Sometimes the deed is referred to as the “vehicle” of the property interest transfer. You can transfer only a portion of your title, or you can transfer the entire interest. Deeds must be recorded in the courthouse or assessor's office to make them fully binding in most states, but a failure to file them does not change the transfer of title. It just means that the deed is not “perfected”. An imperfect deed doesn’t mean there is a problem with the title, but there could be a problem with the way that the deed paperwork was handled.
Because it is a physical, legal document, the buyer gets a physical deed in their hands at the time of sale which proves they have title to the house. There are a few main types of deeds to note:
General Warranty Deed
The general warranty deed is most commonly used in traditional home sales and provides the most protections for people buying your home. It means that you, the owner, have clear title and a right to sell the property, and that you have no knowledge of any unforeseen issues that might come up with the title for the life of the property. It also says that no one else has rights to own the property.
Special Warranty Deed
A special warranty deed is similar to the General Warranty Deed with one exception: it only promises a clear title for the time you’ve owned the home. This is generally used for commercial real estate transactions, and can also be called a Covenant Deed.
Like the two types of warranty deeds, a grant deed shows that you have clear title to sell and no knowledge of anything that might impact the title. But it doesn’t include a warranty that you’ll defend the title against anyone else who may pop up and stake a claim to the property after the sale takes place.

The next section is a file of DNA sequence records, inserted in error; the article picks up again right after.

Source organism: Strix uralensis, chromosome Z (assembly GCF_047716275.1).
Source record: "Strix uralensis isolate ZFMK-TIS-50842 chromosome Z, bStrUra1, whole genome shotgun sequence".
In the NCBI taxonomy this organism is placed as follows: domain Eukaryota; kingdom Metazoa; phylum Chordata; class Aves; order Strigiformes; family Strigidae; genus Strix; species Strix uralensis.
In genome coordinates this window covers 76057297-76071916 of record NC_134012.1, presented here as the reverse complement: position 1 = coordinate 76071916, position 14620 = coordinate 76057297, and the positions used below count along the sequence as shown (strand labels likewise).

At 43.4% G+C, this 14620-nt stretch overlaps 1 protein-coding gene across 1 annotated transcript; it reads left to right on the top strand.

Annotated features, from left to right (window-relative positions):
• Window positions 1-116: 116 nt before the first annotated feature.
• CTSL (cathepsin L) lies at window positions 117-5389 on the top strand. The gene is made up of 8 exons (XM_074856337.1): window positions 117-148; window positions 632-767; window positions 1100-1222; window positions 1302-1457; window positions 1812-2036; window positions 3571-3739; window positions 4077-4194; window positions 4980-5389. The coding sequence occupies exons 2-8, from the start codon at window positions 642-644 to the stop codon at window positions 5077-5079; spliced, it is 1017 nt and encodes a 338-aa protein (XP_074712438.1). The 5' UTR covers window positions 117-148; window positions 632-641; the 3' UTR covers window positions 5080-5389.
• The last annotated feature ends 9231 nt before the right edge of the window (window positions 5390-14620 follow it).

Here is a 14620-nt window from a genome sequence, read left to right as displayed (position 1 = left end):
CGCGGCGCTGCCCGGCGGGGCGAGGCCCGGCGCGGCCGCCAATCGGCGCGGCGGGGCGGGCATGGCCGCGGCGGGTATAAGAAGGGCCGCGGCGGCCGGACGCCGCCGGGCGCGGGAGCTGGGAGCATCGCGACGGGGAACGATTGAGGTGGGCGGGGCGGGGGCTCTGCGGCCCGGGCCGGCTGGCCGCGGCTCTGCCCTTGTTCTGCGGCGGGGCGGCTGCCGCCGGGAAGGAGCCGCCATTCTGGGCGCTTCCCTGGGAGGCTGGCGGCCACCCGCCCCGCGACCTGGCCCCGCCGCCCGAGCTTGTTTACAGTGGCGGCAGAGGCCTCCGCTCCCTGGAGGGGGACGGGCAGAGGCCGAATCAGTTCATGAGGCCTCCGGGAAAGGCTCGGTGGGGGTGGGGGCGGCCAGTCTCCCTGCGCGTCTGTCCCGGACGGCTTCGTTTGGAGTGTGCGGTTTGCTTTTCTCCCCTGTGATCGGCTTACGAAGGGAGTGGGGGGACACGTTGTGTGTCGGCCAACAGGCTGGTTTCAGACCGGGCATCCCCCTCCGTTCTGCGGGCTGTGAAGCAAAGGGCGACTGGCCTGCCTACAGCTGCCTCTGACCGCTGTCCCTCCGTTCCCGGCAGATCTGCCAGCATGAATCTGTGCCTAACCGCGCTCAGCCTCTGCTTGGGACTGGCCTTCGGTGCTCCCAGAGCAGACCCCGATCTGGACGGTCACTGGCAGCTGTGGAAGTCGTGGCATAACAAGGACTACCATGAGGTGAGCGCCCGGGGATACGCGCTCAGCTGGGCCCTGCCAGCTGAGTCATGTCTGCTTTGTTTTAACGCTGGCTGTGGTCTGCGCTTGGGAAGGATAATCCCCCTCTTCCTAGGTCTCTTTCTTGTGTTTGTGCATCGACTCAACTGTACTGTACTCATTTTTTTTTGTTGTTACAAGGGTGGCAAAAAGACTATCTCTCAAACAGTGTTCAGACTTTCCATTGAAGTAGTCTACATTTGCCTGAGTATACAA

A quitclaim deed offers the least amount of protection for a buyer of your home. The quitclaim deed transfers rights and ownership to the buyer, but does not provide any guarantee that the seller actually has the right to do so. With a quitclaim deed, even if the seller is not legally allowed to sell the house the buyer has no recourse after the sale because no warranties were made by the seller. For this reason, it’s normally used when a property owner gives a house to someone they have a strong relationship with, for example a father to a son.
Bargain and Sale Deed
If your home is being sold in a tax sale or foreclosure, the property may be sold with a bargain and sale deed. This means that the seller doesn’t need to clear the title and there are no protections for the buyer. So, for example, if there are liens on a property sold with a bargain and sale deed, they are purchased along with the property and the buyer is responsible for cleaning everything up after the fact.
The terms title and deed are often thought of as the same thing, but their legal meaning is quite different. Once you understand the relationship between the two, you’ll have a better idea of your rights and responsibilities as an agent, as well as a clearer understanding of the closing process. The easiest way to think about the difference is that the title is a legal way of showing that you own the rights to something (full or partial), while deeds are the legal documents that transfer title from one person to another. When you own a property entirely, you will possess both the deed and title.